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Used Toyota Corolla review: 1994-1999

1994 Toyota Corolla
Local car production was in full swing as the 1990s began. So strong was it that Toyota expanded its local manufacturing capacity with a new plant at Altona, in Melbourne's south-west.

Local car production was in full swing as the 1990s began. So strong was it that Toyota expanded its local manufacturing capacity with a new plant at Altona, in Melbourne's south-west.

The new AE101/AE102 Corolla became the first Toyota model produced at the Altona facility after it opened in 1994.

It was already one of the most popular cars selling in Australia, a runaway leader in the small car class, and the new model continued that run of success.

The Australian market was yet to undergo the massive transformation that took place in the following decade.

Small cars were then still regarded as a second family car, or one for the young driver, or the impoverished. They were much more basic than today’s small cars.


The new Australian-built Corolla, with a range of four-door sedans (AE101) and five-door hatchbacks (AE102), the latter distinguished by the addition of the SECA badge, was a conventional front-wheel drive small car.

In addition to the choice of body styles there was also a range of variants to suit most budgets.

1994 Toyota Corolla sedan and hatch. 1994 Toyota Corolla sedan and hatch.

First in line was the CSi, which was powered by a 1.6-litre engine. From there the range climbed through the CS-X, with either a 1.6-litre or 1.8-litre engine, to the 1.8-litre Conquest, the sporty 1.8-litre RV, and finally to the 1.8-litre Ultima.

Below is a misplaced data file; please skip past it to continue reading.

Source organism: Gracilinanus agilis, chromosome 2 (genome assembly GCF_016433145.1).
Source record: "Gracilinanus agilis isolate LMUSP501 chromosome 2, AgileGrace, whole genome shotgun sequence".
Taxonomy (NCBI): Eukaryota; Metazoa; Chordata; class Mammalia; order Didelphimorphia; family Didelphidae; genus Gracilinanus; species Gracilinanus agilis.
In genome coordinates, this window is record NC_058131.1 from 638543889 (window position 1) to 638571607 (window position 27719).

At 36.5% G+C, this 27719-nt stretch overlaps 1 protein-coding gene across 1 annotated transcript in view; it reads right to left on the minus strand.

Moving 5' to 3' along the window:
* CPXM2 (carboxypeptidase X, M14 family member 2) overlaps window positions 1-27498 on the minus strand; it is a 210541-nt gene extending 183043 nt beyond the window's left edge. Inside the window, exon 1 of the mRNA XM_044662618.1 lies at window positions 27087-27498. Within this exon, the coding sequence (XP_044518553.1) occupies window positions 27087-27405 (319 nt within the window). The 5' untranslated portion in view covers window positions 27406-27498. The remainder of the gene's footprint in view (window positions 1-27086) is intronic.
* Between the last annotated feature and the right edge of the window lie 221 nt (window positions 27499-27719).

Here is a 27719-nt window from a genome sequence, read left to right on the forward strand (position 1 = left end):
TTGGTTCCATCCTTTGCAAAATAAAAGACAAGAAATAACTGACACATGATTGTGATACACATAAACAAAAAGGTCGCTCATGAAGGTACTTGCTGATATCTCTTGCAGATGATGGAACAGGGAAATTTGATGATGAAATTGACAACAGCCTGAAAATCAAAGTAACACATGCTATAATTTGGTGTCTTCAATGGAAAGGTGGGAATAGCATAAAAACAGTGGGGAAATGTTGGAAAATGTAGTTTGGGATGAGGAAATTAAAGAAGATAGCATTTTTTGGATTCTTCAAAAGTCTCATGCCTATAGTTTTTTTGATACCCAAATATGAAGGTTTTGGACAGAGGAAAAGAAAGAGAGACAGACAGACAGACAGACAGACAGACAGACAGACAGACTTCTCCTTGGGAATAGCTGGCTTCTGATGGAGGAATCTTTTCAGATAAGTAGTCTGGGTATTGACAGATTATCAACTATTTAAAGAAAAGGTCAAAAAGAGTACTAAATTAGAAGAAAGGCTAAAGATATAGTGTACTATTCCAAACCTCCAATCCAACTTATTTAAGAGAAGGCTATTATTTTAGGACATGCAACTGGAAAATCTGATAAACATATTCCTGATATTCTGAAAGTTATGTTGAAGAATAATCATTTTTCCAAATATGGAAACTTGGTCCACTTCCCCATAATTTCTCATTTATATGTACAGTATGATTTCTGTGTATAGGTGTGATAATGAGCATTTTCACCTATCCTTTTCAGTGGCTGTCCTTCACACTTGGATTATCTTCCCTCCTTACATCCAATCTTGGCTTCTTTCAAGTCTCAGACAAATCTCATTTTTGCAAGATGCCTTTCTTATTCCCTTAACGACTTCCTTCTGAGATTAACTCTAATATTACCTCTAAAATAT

The CSi, CS-X and Conquest were available in sedan and hatch versions, but the RV was only available in hatch form, and the Ultima was only offered as a sedan.

You didn’t get a lot when you bought the entry-level CSi model. There was a tilt adjustable steering column, central locking (but it wasn’t remote), intermittent wipers, and radio-cassette sound.

The windows had to be cranked by hand, the mirrors had to be adjusted manually, there were no cup holders, and air-conditioning was an extra cost option.

It was a similar story with the Conquest, but you did get an anti-glare rear view mirror and a tachometer.

Step up to the better equipped CS-X and you got air-conditioning, but it wasn’t climate control, you also got velour trim, remote central locking, intermittent wipers, cup holders in the front, power windows front and back, power mirrors, and premium four-speaker sound.

If you went all the way and bought the Ultima you got a CD player, variable intermittent wipers, and the driver’s seat had electric lumbar adjustment.

Built well before the digital age the Corolla doesn’t have features such as MP3 or Bluetooth, so don’t bother trying to synch your iPhone or Android device.

Likewise it doesn’t have sat nav, a touch screen, parking sensors, or reversing cameras, and there was no sunroof option.


Toyota promoted the new Corolla as being “really roomy”, and while it did boast a little more cabin space than its predecessor it was about average for the class.

The front and rear headroom was agreeable, but the rear seat legroom was tight if the front seats were adjusted right back.